The vast majority of people will not be looking down at you because you're not a virtuoso - in fact, most will be too busy worrying about their own playing, but those who are more advanced can make things easier on other people too, by being sensitive to the fact that others might find their level of skill and/ or confidence intimidating. If you find something easy, it can feel natural to always be the one volunteering to demonstrate, or play the solo, but you can support other people by stepping back sometimes, by being supportive, offering encouragement and sharing things you've found helpful in your own learning (without sounding like a know-it-all!). Teachers can help by making their teaching constructive and encouraging, rather than a list of things that the student has done wrong. They can openly talk about the aspects of playing that they find/ have found difficult and how they've worked on them.
I've written before about awareness as part of my series on being a reliable musician and I think that applies here too - be aware of how your behaviour is affecting yourself and other people, whether that's putting yourself down and grumbling about finding things too hard, or acting in a way which might make other people feel bad about themselves and their playing. And remember that how you play is not a reflection on your worth as a person!
I signed up to Seth Hanes' email list a while ago, after coming across 'The Musician's Guide to Hustling' through a Facebook group. Seth is a musician and a marketing consultant, having realised before graduation that he needed to know about marketing and entrepreneurship and throwing himself whole-heartedly into getting to know all about it. He now advises artistic clients and businesses such as the Pennsylvania Philharmonic and The Conservatory of Musical Arts. I was impressed by how he'd combined his musical and marketing knowledge.
So when an email came through from Seth asking for beta-readers for his new book 'Break Into the Scene', I jumped at the chance to combine my own skills - a musical background and editing/proofreading - and offer my help (plus, I have to admit I was really curious about the book, and this meant I got to read it early!).
When the book came out a couple of months later, I ordered a copy - in fact, it was the first thing I used my new student status to get a discount on! I read it (again) on the train back from a day at Uni - it's about 160 pages, so a quick read if you want to sit down to it in one go, but also written in easily-digestible sections, so you could grab it for ten minutes at a time and still get plenty out of it.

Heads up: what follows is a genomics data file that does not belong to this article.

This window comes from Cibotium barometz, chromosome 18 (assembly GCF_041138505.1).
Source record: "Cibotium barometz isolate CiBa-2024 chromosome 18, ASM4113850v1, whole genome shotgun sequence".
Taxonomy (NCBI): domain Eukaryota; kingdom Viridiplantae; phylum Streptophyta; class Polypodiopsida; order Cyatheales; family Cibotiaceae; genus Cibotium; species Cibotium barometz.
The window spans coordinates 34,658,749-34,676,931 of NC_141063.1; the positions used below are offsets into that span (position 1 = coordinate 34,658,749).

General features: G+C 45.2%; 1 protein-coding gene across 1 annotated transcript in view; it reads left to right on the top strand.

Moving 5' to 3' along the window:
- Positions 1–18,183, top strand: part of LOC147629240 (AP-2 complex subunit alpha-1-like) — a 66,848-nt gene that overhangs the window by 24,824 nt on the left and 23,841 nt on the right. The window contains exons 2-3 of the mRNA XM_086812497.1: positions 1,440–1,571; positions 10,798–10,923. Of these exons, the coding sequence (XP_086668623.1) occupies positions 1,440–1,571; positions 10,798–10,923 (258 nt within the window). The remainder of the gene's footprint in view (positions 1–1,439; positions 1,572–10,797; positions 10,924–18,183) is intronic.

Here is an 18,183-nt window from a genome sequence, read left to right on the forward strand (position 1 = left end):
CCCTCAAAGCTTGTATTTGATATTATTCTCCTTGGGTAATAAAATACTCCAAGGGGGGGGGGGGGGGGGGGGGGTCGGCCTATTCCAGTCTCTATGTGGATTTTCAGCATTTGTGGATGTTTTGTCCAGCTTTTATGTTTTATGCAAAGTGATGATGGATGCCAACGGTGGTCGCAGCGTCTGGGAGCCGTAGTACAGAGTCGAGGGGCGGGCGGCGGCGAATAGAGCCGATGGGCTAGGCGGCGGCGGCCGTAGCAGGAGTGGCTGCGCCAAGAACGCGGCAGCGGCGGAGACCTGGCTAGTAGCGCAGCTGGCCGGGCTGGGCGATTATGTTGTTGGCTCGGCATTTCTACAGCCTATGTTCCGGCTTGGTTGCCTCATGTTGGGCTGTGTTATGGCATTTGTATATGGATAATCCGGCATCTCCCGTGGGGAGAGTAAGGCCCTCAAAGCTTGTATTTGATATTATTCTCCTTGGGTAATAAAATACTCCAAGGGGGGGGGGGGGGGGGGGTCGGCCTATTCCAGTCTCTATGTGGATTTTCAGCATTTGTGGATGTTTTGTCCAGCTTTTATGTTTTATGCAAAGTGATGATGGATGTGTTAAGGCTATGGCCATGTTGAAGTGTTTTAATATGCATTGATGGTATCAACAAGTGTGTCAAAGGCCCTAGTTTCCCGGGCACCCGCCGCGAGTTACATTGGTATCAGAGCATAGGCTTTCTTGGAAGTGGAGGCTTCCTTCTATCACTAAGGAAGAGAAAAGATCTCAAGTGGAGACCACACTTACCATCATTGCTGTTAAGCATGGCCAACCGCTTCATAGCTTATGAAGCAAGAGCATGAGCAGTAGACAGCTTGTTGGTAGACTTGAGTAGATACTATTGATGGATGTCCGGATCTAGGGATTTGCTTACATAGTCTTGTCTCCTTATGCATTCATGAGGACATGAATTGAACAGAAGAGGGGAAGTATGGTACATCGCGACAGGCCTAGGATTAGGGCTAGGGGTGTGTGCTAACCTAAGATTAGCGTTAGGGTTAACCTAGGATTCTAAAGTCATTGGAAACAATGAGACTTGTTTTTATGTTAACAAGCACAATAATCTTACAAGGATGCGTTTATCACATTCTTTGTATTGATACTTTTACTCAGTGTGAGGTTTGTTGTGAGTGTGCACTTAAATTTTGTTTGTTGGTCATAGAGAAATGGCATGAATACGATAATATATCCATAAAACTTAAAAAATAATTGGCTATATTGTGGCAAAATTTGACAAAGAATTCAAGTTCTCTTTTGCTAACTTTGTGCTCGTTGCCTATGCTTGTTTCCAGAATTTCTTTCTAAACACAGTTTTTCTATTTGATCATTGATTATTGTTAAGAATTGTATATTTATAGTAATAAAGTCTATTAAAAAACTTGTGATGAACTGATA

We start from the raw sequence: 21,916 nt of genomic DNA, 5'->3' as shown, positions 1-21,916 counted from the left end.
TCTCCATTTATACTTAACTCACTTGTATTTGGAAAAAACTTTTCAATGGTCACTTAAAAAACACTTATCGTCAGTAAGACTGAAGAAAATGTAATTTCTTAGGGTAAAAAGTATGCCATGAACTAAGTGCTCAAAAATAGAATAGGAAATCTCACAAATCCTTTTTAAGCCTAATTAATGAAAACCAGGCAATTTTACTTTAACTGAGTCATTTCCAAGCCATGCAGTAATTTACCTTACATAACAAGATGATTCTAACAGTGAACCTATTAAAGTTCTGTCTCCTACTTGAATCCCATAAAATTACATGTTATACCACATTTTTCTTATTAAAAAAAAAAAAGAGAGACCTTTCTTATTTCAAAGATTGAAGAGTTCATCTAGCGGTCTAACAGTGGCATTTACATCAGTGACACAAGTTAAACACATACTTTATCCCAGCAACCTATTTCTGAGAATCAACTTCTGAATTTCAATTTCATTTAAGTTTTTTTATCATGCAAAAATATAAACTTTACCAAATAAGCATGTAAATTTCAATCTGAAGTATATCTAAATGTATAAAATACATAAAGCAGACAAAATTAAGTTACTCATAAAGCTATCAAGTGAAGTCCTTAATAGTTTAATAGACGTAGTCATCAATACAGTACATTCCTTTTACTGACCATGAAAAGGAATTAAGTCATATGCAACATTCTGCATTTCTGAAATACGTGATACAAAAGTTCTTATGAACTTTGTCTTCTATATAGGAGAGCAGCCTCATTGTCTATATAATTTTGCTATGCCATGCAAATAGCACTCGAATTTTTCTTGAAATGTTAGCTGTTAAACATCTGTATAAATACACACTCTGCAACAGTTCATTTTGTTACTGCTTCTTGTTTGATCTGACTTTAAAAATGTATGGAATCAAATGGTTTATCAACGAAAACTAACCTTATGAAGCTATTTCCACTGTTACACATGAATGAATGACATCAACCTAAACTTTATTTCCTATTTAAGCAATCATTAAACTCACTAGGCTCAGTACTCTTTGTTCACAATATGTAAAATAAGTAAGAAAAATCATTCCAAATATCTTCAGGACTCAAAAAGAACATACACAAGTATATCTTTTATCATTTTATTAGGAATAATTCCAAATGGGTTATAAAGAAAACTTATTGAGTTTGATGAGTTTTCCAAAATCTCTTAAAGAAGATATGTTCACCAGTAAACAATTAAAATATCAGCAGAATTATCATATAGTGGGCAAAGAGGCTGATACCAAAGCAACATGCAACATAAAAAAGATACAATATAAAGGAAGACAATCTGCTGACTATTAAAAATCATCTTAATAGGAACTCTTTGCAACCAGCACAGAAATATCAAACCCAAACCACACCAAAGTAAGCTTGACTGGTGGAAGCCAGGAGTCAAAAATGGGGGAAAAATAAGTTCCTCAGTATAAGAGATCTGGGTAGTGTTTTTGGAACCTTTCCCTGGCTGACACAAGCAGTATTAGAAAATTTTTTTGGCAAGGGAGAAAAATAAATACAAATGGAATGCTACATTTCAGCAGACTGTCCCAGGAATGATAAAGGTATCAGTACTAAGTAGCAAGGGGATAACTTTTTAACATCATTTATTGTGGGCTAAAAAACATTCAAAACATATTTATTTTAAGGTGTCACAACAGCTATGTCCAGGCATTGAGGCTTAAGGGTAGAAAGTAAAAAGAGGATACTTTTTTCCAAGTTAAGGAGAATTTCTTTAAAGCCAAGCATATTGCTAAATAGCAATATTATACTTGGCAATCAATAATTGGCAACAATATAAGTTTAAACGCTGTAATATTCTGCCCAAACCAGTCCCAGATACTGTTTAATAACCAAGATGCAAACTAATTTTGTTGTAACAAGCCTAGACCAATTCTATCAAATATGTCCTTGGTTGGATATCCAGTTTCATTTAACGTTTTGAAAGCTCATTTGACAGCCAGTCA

The book is part myth-busting and part practical advice. Essentially - yes, you need to practise your instrument to get good at it, but that alone will not get you work - the gigs will not 'magically' come to you. Certainly when I was training, the myth of 'discovery' was quite powerful. If you worked hard and got really good, someone would come and find you and propel you to stardom. Maybe that happens on very rare occasions, but the vast majority musicians need to put some effort in to 'getting themselves out there'.
Seth uses his marketing knowledge to set out steps that you can take to get in touch with people and make opportunities for work as a musician. Yes, he uses the word 'networking'. This is a word that always makes me cringe a bit. But I like Seth's take on it - he quotes his friend and mentor Charlie Hoehn: "The best networkers don't call it networking.... they call it being friends" and says that "actively trying to network with people almost always comes across as fake... it should always start from a place of creating authentic relationships". This rang huge bells for me - having friends who share your experiences in different areas of your life is utterly invaluable (in my case, musicians, academics, people who are self-employed in different fields - although of course I have friends who aren't any of those things and I don't value them any less!). And the best, most enjoyable work, I find, is with people who you really get on with.